The male adolescent's perception of family dynamics and the impact on the development of sex offense behavior: A qualitative study

Date of Award


Degree Type


Degree Name

Doctor of Philosophy (PhD)


Marriage and Family Therapy


Juvenile sex offenders, Family of juvenile sex offenders, Adolescent sex offenders, Adolescents, Family therapy, Boys

Subject Categories

Clinical Psychology | Criminology | Family, Life Course, and Society | Psychology | Social and Behavioral Sciences | Sociology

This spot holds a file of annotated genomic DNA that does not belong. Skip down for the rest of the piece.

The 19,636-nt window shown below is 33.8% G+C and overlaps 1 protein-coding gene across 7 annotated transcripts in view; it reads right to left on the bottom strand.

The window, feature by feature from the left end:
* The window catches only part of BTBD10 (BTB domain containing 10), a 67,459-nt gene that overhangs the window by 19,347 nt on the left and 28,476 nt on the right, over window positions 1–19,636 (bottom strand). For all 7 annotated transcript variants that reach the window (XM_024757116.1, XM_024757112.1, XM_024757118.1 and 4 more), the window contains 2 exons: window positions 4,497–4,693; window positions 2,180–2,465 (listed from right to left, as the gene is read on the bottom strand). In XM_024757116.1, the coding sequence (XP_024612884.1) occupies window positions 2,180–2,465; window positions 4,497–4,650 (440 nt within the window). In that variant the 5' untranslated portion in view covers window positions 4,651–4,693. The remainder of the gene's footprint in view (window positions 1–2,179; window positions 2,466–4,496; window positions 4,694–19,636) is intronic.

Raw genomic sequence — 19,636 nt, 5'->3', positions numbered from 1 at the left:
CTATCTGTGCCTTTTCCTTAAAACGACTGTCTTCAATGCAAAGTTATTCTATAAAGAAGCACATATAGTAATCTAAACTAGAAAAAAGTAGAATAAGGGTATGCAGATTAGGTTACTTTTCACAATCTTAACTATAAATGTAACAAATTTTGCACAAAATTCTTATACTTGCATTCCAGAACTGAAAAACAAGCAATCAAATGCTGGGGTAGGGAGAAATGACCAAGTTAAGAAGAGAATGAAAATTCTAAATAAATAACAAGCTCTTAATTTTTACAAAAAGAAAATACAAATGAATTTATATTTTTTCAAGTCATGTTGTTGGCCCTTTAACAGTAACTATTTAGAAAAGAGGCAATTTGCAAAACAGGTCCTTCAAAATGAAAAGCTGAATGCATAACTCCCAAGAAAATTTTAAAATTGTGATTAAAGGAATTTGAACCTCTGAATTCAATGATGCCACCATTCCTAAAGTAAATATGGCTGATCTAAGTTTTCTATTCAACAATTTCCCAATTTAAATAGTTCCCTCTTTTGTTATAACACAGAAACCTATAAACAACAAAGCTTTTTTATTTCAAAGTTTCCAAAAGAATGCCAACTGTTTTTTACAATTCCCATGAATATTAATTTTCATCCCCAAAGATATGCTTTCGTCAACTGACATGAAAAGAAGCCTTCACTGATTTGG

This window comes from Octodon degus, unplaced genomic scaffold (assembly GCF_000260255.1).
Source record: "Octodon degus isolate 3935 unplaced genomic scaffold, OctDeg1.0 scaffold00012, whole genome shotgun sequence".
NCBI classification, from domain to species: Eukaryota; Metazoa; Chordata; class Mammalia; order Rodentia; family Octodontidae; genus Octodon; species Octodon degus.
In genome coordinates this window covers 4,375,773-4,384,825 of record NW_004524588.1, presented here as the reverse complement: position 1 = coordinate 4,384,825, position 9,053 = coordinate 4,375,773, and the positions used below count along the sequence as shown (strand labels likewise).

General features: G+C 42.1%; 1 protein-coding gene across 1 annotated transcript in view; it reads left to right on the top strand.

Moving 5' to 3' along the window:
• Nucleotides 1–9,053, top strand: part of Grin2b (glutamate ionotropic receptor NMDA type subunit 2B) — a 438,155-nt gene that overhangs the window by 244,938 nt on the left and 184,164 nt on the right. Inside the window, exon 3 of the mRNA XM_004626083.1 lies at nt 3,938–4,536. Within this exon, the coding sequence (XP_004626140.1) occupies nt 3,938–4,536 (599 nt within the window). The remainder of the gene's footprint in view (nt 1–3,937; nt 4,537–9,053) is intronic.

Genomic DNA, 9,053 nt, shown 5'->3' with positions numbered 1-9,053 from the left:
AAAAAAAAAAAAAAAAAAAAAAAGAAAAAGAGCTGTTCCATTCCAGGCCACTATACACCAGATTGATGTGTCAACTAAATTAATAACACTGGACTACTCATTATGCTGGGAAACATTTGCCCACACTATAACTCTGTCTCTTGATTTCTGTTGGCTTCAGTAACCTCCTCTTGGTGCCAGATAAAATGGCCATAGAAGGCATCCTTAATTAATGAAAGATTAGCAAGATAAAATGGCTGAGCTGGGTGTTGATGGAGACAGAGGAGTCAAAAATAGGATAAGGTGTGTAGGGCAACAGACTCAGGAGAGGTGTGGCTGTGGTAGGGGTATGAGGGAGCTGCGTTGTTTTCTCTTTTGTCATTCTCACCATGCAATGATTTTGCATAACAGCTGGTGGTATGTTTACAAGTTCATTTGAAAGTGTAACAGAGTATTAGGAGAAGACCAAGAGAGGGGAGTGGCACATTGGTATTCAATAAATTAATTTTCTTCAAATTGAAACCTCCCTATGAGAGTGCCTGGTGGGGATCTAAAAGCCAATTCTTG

Male adolescent sex offenders present a serious risk to society. The current and past research has primarily focused on the statistics of juvenile offenders and their individual characteristics. The family research that has been completed has lacked consistent and reliable conclusions. Thus far, only one other study has been conducted regarding the juvenile sex offenders' perception of their family experiences. The purpose of this dissertation was to understand the experience and meanings that male juvenile sex offenders ascribe to their family experiences, as well as, the adolescents' perspective about how his sexual acts fit within the context of his family dynamics. A phenomenological qualitative methodology was used. The participants were 15 male adolescents between the ages of 12-18, residing in residential treatment for sexual issues. Each youth was interviewed using a semi-structured interview format. Data analysis followed Moustakas (1990; 1994) and Van Manen's (1990) procedures for analyzing heuristic and transcendental research. Many of the participants in the current study tended to live in a family environment of instability, adult criminal behavior, absent fathers, unavailable mothers, inadequate parenting, physical violence, sexual abuse, and exposure to pornography. Many of these youths lacked proper education about sex, were highly manipulative and secretive, chose a sibling(s) as their primary victim, their offense behavior was only one part of their delinquent activities, and the primary reason for their offense behavior was to satisfy a sexual urge. The results of this study indicated that juvenile sex offenders likely live within a family context of risk factors that contribute to the development and continuance of sexual perpetration.


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